At gatherings I sometimes collect business cards. By “sometimes” I mean only if I have a reason to. Believe it or not, I don’t put everyone I’ve ever met on my mailing list. So when I collect a card I either intend to contact that person or (on occasion) I intend to add them to a list. If you are going to use business cards, here are some key things that will maximize their effectiveness…

  • Your Name (you personally) should be clear and visible and readable from arm’s length. That means it is also easy to find. Everyone hates a business card with strange font combinations so you have to scan all over the card to find the person’s name. Where’s Waldo? Or whoever I’m talking to.
  • Your Company name should be clear and easy to find.
  • Contact information is up to you. Some cards only have email or only have a phone number. It depends on how you want to be contacted. If you want to give your entire mailing address, fax number, and extension that’s fine. Decide WHY you would hand out this information and what you really need on that card to fulfill your needs.
  • Company logo and slogan. If you have a nice logo or a slogan that really helps you differentiate yourself, then find a place for them on your card. Remember: They should contribute to the goal of making your card useful and easy to use. If they detract, get them out of the way, make them smaller, move them to the side, or drop them altogether.
  • Titles . . . hmmmmm. Some people need titles. But most of us don’t really need titles on our cards. They’re just one more thing that needs to be changed if you change jobs. Does a title do something for you? If yes, put it on the card. If not, leave it off. Sometimes we feel obligated to put something on the card for a title. If so, make it descriptive and useful. Or bland and boring. But whatever you do, do it intentionally and not because you feel you need to put something there.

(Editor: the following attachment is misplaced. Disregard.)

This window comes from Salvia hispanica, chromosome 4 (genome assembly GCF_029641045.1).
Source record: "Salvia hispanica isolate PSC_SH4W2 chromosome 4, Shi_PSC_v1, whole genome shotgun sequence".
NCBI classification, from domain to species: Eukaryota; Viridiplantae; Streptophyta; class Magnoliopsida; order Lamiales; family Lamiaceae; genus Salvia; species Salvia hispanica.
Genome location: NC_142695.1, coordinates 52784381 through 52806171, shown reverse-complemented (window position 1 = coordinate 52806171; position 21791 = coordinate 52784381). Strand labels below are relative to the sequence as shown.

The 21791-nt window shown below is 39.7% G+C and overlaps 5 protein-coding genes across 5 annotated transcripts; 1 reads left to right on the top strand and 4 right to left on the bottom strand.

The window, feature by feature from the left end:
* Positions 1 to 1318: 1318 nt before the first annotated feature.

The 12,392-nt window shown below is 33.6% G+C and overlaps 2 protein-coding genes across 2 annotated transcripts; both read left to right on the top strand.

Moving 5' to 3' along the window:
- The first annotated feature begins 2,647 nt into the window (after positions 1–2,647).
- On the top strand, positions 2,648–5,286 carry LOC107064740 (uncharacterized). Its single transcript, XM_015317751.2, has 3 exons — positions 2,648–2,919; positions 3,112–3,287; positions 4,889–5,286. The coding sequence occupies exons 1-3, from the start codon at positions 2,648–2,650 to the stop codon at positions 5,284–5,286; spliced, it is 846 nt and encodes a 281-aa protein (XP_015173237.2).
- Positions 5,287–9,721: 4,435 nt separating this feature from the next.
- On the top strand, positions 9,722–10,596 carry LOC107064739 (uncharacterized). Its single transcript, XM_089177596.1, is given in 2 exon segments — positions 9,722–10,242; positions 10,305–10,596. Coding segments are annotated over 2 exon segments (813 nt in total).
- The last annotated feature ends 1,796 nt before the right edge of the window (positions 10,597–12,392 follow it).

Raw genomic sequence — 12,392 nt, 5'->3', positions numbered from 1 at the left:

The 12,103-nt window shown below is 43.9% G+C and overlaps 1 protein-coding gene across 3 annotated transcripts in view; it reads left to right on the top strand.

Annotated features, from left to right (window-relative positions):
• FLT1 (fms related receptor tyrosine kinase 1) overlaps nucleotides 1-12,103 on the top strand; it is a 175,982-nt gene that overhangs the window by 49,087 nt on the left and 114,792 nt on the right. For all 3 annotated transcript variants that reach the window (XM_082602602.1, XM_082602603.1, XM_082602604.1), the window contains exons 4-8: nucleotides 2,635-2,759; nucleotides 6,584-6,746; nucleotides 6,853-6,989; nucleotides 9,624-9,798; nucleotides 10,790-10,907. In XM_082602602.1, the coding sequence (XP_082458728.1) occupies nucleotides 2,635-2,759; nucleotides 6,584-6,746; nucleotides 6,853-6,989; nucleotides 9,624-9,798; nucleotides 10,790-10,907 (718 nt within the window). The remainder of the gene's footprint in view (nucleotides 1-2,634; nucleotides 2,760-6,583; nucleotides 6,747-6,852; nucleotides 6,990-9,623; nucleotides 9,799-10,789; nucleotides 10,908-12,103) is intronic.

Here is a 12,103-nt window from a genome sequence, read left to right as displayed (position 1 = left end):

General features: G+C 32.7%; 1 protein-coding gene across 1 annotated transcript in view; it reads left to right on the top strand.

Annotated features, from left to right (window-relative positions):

• Other Information (QR Code, Facebook ID, Fan Pages, LinkedIn, Twitter, Google+, AIM, Pinterest, 4Square, Yelp, Flickr, Reddit, RSS, Technorati, StumbledUpon, Digg, Yahoo Instant Messenger, Jagg, blog, Klout, etc.). I bet you know where this is going. There is simply too much miscellaneous stuff to fit it all on a tiny little business card. So if you want to put something else on there, be picky. Choose a few things that don’t take up much space AND that contribute to your marketing goals.
  • Use the back wisely. Or leave it blank. Remember, the back of the card is not for ten little tips, quotations, IP Subnet calculators, etc. The back is primarily for notes. You can use some of the back for links, logos, QR code, etc. But leave at least half of it blank—or lined for notes.
  • Make your business card scan-able. You should have a business card scanner. If not, visit your more successful competition and borrow theirs. Make sure that your business card is clean and clear enough that it scans well.